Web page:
The Apostle Paul was a letter writer. His letters are scattered through the New Testament, and today we can be inspired by the words that Paul wrote to encourage those in the cities that he traveled to as he spread the Gospel. Paul covered thousands of miles in his missionary journeys, and he grew to care about the people that he met in his travels. He kept in contact with them by writing to them. Paul’s letters encouraged the new believers. His letters let them know that he had not forgotten about them and reminded them of the love God had for them. He also wrote to remind them how a follower of Jesus was supposed to live. Even though Paul encountered many hardships and suffered tremendously for preaching the Gospel of Jesus, he continued sending letters to encourage believers to stay strong in their walk with the Lord.  

Paul’s letters encouraged the believers of his day, and they still encourage believers today.

In his letters, Paul reminds us how much God loves us. In Romans 5:8, he says, “But God shows his love for us in that while we were still sinners, Christ died for us.”

Paul encourages us to pray in Philippians 4:6, saying, “Do not be anxious about anything, but in everything by prayer and supplication with thanksgiving let your requests be made known to God.” 

Paul reminds us that we are strong when we depend on Christ Jesus. In Philippians 4:13 (NKJV), he says, “I can do all things through Christ who strengthens me.”  

In 1 Thessalonians 5:11 (NIV), Paul encourages us to encourage others. “Therefore encourage one another and build each other up, just as in fact you are doing.” 

Go to God’s Word, read Paul’s letters, and be encouraged. Who can you be an encouragement to today?

Reach • Devotion #6: Hard Work

All my life I have been motivated to work hard and do my best. I remember being about 15 years old and telling my dad about something that I wanted. He was quick to find a way for me to work to earn the money so that I could buy it. It did not come easily or quickly, but my hard work paid off. My dad was an awesome man who led by example. He was a hard worker and excelled in his work positions. He was kind and generous with my sister and me, but he also raised us to know that money did not grow on trees (I think we have all heard that one) and that hard work and responsibility would take us far in life. Of course, he was right. I have been blessed to have many wonderful instructors in my life. I have tried to work hard and be a good employee. Throughout most of my career, I was in positions where I was given the opportunity to manage, teach, and lead others to succeed. 

In 2 Timothy 2:15 (NLT), we read, “Work hard so you can present yourself to God and receive his approval. Be a good worker, one who does not need to be ashamed and who correctly explains the word of truth.”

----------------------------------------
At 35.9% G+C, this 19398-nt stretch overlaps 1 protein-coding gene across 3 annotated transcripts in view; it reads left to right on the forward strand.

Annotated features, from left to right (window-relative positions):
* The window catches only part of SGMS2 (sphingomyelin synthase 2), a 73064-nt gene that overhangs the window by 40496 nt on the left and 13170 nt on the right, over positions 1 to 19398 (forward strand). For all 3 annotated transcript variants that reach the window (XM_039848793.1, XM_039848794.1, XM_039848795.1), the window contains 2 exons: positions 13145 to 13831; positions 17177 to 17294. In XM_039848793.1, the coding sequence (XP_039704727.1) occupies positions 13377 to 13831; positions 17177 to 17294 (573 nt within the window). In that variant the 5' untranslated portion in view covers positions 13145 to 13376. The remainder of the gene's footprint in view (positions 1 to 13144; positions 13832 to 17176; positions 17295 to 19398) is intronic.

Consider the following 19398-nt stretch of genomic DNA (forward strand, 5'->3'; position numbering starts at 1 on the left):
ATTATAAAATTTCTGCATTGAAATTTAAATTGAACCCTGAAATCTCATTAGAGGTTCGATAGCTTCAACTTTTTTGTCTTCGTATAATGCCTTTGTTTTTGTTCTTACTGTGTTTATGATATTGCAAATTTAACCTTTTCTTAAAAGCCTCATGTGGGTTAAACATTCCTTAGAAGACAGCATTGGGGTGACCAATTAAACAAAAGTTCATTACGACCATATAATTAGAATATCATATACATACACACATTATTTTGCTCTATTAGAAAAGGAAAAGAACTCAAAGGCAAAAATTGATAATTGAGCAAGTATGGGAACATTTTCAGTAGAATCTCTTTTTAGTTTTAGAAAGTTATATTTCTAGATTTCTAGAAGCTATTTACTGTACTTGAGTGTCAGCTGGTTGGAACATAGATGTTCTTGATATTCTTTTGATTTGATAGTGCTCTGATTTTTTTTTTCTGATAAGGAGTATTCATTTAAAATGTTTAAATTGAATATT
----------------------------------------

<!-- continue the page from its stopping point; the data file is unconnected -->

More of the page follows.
It was always easy to work hard, it was not always easy for me to share the Gospel with others. I spent years out of the will of God. Fortunately, by the grace of God, I have spent more than twice as many years seeking the Lord and telling of His gracious forgiving love. Even when we do not know Scripture well, we can always tell of what God has done for us!

As we read through Scripture and see verses like this one in 2 Timothy, we find Paul teaching and leading Timothy as he urges him to see himself as a worker who seeks to please God and to be one “who correctly explains the word of truth.” 

Timothy had spent years learning from Paul as they traveled and preached the good news of Jesus. Here Paul is encouraging and instructing Timothy to pass on the truths of the Gospel. Paul reminds Timothy not to be ashamed of the Gospel. The truth may not always be easy to hear but it is always a firm foundation.

Paul penned these words in 2 Timothy 2:19 (NLT), “But God’s truth stands firm like a foundation stone with this inscription: ‘The Lord knows those who are his,’ and ‘All who belong to the Lord must turn away from evil.’”

Just as God puts special people in our lives, God put Paul in Timothy’s life. Paul’s instruction to Timothy was that he was to be a man who would be a witness to Christ’s love by the example of his life. Paul wanted Timothy to be able to carry on in the work of the Great Commission in a responsible and effective way without getting caught up in things that would hinder his progress. 

I had a wonderful dad who taught me to work hard. God, the Father, left us a manual that teaches us all we need to know to find Jesus, the Savior. It is up to us to turn away from evil, be a good worker, and to know the Scripture so that we can boldly explain the truth of the Gospel to those around us.